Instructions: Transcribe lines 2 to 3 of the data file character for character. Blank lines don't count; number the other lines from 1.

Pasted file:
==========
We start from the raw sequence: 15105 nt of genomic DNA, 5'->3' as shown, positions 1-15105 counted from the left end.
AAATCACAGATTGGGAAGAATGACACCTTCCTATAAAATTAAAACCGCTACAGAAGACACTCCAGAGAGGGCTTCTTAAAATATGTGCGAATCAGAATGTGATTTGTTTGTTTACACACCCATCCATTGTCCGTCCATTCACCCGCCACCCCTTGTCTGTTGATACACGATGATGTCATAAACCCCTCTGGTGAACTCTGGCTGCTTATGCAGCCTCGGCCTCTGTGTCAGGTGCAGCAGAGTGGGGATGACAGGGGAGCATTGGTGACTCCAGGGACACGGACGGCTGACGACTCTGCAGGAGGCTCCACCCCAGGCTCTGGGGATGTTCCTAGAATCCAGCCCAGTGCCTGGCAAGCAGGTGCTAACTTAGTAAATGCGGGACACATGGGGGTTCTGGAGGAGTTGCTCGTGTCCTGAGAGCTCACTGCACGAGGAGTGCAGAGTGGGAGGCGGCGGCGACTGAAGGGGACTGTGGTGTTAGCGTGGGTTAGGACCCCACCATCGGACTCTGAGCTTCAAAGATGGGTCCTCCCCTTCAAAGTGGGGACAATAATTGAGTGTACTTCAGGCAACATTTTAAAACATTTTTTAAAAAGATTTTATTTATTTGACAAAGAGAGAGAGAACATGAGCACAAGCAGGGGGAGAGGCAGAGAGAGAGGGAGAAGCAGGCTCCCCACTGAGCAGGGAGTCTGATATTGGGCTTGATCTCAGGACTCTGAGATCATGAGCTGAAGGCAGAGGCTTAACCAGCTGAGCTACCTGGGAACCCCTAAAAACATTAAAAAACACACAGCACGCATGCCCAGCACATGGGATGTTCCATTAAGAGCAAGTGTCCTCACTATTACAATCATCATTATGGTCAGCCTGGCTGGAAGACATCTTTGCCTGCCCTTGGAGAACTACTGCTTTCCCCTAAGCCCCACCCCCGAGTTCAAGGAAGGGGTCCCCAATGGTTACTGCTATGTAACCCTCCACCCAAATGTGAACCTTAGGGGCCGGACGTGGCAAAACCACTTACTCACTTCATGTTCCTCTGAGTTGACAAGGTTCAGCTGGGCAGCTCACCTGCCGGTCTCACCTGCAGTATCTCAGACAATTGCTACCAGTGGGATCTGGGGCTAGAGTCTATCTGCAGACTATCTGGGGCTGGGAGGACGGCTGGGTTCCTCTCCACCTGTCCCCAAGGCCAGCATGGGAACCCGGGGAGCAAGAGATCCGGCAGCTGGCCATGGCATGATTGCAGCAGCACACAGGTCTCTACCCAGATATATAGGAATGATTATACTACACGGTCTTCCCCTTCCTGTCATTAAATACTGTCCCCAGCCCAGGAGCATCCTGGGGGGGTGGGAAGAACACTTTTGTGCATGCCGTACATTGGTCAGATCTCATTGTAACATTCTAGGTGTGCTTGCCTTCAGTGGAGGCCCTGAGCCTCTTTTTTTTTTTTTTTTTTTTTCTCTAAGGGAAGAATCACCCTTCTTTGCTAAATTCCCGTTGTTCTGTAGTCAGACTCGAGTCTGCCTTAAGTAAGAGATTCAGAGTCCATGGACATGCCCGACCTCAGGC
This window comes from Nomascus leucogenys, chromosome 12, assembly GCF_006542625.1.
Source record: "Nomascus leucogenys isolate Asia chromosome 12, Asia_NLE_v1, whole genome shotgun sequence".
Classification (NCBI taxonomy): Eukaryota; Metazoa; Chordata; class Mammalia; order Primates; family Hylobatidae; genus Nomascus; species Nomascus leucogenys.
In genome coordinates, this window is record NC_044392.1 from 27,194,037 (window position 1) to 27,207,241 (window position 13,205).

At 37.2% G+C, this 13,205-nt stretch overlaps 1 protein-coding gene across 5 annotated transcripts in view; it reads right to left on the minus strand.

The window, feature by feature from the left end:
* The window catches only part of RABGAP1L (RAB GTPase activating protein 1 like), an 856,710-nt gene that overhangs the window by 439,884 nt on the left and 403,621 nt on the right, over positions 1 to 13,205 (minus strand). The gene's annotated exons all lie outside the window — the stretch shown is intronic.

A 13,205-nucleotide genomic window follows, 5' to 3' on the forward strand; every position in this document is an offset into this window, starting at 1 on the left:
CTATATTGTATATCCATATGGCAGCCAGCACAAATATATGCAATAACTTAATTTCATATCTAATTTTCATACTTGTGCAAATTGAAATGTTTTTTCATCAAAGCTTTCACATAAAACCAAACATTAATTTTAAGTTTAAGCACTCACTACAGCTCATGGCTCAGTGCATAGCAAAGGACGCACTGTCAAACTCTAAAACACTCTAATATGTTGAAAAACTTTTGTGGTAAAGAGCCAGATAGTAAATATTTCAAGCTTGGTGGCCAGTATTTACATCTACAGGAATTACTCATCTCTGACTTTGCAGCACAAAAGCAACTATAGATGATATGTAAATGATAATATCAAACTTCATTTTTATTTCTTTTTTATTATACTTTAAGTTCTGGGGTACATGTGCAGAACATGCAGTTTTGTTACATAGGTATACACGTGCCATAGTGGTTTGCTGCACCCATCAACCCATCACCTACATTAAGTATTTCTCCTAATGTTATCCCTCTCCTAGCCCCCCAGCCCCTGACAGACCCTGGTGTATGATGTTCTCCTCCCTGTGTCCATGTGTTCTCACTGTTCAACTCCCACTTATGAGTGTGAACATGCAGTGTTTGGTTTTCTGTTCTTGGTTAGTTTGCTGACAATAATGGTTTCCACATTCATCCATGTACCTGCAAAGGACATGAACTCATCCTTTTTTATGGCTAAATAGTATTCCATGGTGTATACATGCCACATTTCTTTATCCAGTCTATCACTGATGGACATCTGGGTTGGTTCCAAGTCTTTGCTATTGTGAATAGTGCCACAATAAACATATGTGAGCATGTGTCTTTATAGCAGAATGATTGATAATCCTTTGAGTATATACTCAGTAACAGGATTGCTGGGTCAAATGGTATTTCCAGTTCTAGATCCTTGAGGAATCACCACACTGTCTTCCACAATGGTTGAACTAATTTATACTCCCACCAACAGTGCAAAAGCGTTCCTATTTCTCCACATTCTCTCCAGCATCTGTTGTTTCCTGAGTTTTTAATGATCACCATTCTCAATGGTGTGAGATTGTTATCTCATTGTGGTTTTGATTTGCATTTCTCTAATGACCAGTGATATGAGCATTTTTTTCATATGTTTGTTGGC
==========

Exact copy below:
AAATCACAGATTGGGAAGAATGACACCTTCCTATAAAATTAAAACCGCTACAGAAGACACTCCAGAGAGGGCTTCTTAAAATATGTGCGAATCAGAATGTGATTTGTTTGTTTACACACCCATCCATTGTCCGTCCATTCACCCGCCACCCCTTGTCTGTTGATACACGATGATGTCATAAACCCCTCTGGTGAACTCTGGCTGCTTATGCAGCCTCGGCCTCTGTGTCAGGTGCAGCAGAGTGGGGATGACAGGGGAGCATTGGTGACTCCAGGGACACGGACGGCTGACGACTCTGCAGGAGGCTCCACCCCAGGCTCTGGGGATGTTCCTAGAATCCAGCCCAGTGCCTGGCAAGCAGGTGCTAACTTAGTAAATGCGGGACACATGGGGGTTCTGGAGGAGTTGCTCGTGTCCTGAGAGCTCACTGCACGAGGAGTGCAGAGTGGGAGGCGGCGGCGACTGAAGGGGACTGTGGTGTTAGCGTGGGTTAGGACCCCACCATCGGACTCTGAGCTTCAAAGATGGGTCCTCCCCTTCAAAGTGGGGACAATAATTGAGTGTACTTCAGGCAACATTTTAAAACATTTTTTAAAAAGATTTTATTTATTTGACAAAGAGAGAGAGAACATGAGCACAAGCAGGGGGAGAGGCAGAGAGAGAGGGAGAAGCAGGCTCCCCACTGAGCAGGGAGTCTGATATTGGGCTTGATCTCAGGACTCTGAGATCATGAGCTGAAGGCAGAGGCTTAACCAGCTGAGCTACCTGGGAACCCCTAAAAACATTAAAAAACACACAGCACGCATGCCCAGCACATGGGATGTTCCATTAAGAGCAAGTGTCCTCACTATTACAATCATCATTATGGTCAGCCTGGCTGGAAGACATCTTTGCCTGCCCTTGGAGAACTACTGCTTTCCCCTAAGCCCCACCCCCGAGTTCAAGGAAGGGGTCCCCAATGGTTACTGCTATGTAACCCTCCACCCAAATGTGAACCTTAGGGGCCGGACGTGGCAAAACCACTTACTCACTTCATGTTCCTCTGAGTTGACAAGGTTCAGCTGGGCAGCTCACCTGCCGGTCTCACCTGCAGTATCTCAGACAATTGCTACCAGTGGGATCTGGGGCTAGAGTCTATCTGCAGACTATCTGGGGCTGGGAGGACGGCTGGGTTCCTCTCCACCTGTCCCCAAGGCCAGCATGGGAACCCGGGGAGCAAGAGATCCGGCAGCTGGCCATGGCATGATTGCAGCAGCACACAGGTCTCTACCCAGATATATAGGAATGATTATACTACACGGTCTTCCCCTTCCTGTCATTAAATACTGTCCCCAGCCCAGGAGCATCCTGGGGGGGTGGGAAGAACACTTTTGTGCATGCCGTACATTGGTCAGATCTCATTGTAACATTCTAGGTGTGCTTGCCTTCAGTGGAGGCCCTGAGCCTCTTTTTTTTTTTTTTTTTTTTTCTCTAAGGGAAGAATCACCCTTCTTTGCTAAATTCCCGTTGTTCTGTAGTCAGACTCGAGTCTGCCTTAAGTAAGAGATTCAGAGTCCATGGACATGCCCGACCTCAGGC
This window comes from Nomascus leucogenys, chromosome 12, assembly GCF_006542625.1.